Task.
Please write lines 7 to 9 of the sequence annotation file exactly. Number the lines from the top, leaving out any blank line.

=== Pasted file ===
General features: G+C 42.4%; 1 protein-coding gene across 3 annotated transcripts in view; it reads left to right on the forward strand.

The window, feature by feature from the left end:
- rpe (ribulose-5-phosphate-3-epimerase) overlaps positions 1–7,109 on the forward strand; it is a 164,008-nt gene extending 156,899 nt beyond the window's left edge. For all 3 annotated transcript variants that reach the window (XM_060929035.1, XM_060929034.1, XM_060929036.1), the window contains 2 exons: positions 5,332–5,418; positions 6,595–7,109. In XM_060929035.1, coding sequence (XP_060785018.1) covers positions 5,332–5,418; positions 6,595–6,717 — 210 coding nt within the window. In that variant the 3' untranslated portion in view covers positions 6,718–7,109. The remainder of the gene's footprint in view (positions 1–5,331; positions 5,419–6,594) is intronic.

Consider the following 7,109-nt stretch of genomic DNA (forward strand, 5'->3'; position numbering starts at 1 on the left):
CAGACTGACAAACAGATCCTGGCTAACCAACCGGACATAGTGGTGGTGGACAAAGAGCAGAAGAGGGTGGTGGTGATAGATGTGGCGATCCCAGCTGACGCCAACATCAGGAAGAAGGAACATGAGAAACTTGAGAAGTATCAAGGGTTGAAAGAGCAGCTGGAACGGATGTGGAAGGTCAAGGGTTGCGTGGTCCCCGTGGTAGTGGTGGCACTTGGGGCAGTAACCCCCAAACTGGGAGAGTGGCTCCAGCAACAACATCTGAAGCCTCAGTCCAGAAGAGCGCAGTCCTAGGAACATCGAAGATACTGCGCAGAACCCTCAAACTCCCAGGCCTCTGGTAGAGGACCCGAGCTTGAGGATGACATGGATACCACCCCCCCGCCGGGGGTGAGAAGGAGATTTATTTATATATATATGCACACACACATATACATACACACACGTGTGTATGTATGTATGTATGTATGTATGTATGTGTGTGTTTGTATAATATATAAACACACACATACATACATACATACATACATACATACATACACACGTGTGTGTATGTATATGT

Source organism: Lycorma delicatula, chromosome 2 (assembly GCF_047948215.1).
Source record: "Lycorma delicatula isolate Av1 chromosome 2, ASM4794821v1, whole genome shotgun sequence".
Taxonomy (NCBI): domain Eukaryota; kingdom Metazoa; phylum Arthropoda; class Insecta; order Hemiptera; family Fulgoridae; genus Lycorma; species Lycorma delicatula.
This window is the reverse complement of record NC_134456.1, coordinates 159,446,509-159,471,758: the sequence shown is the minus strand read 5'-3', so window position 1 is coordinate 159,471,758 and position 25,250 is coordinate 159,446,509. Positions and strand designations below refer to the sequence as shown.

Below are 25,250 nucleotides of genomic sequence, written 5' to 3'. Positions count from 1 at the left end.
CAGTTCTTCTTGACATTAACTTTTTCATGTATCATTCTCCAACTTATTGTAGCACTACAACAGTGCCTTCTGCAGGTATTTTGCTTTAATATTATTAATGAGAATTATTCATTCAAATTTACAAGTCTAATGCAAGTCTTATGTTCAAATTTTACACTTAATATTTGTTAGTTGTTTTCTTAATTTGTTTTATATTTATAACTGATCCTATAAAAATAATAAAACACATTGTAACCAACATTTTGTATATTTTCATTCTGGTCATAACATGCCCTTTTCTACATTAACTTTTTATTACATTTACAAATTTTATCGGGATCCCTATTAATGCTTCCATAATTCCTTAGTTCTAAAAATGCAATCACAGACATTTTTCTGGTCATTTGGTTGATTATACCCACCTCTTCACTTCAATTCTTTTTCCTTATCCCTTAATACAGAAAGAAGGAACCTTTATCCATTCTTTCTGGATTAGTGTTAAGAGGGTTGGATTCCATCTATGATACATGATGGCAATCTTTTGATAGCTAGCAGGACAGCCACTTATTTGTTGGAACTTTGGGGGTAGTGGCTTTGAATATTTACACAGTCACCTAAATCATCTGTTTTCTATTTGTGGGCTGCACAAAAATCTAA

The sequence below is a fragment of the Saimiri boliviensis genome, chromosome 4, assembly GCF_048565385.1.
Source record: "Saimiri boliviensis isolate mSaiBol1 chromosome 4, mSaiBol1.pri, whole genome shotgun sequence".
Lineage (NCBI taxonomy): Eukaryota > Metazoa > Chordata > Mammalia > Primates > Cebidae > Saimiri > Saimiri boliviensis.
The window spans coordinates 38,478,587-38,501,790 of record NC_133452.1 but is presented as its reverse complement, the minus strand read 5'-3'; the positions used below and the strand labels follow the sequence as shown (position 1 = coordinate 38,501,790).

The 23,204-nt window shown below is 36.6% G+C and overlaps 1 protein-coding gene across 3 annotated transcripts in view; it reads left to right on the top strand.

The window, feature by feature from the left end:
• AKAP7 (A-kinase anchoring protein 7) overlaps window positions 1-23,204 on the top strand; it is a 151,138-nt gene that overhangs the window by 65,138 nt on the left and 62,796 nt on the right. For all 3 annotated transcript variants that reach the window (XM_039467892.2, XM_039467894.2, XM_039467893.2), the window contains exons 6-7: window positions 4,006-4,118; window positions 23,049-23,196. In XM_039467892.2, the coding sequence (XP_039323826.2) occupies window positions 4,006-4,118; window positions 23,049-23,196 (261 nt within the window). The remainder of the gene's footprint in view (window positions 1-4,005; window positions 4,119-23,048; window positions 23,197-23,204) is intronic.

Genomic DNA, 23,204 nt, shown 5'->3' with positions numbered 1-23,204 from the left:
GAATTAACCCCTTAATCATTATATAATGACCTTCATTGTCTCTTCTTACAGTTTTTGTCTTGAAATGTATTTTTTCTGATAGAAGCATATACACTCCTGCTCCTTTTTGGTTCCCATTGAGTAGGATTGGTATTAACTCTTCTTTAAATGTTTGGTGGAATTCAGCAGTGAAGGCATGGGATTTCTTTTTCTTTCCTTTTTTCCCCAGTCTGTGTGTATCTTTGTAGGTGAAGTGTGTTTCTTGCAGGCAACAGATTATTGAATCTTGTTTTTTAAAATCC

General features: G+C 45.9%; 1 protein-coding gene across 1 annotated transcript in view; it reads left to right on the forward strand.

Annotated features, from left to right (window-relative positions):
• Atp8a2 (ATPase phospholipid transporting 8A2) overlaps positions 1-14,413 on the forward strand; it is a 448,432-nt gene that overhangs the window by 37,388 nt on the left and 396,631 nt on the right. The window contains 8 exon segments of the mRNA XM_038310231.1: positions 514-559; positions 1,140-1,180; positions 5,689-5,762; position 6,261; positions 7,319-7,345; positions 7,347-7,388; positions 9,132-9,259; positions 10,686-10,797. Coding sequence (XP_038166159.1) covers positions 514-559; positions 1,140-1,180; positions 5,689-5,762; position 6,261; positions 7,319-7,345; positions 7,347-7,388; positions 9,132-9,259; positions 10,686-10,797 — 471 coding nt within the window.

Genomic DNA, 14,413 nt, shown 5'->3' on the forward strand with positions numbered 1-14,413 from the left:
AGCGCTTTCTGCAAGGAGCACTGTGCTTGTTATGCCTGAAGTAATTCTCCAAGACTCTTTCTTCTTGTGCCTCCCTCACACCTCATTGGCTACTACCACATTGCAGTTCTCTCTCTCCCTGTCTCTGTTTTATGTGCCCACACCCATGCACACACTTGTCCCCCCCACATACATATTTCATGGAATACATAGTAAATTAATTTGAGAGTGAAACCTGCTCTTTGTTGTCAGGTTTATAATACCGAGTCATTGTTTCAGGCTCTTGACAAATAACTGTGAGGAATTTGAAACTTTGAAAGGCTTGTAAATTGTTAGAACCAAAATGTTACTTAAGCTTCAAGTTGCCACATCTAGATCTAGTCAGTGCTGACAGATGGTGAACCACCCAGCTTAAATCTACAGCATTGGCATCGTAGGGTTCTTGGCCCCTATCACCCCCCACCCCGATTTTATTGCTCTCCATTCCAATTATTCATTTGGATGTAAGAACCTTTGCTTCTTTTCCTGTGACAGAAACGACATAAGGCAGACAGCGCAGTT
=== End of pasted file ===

Source record: "Lycorma delicatula isolate Av1 chromosome 2, ASM4794821v1, whole genome shotgun sequence".
Taxonomy (NCBI): domain Eukaryota; kingdom Metazoa; phylum Arthropoda; class Insecta; order Hemiptera; family Fulgoridae; genus Lycorma; species Lycorma delicatula.
This window is the reverse complement of record NC_134456.1, coordinates 159,446,509-159,471,758: the sequence shown is the minus strand read 5'-3', so window position 1 is coordinate 159,471,758 and position 25,250 is coordinate 159,446,509. Positions and strand designations below refer to the sequence as shown.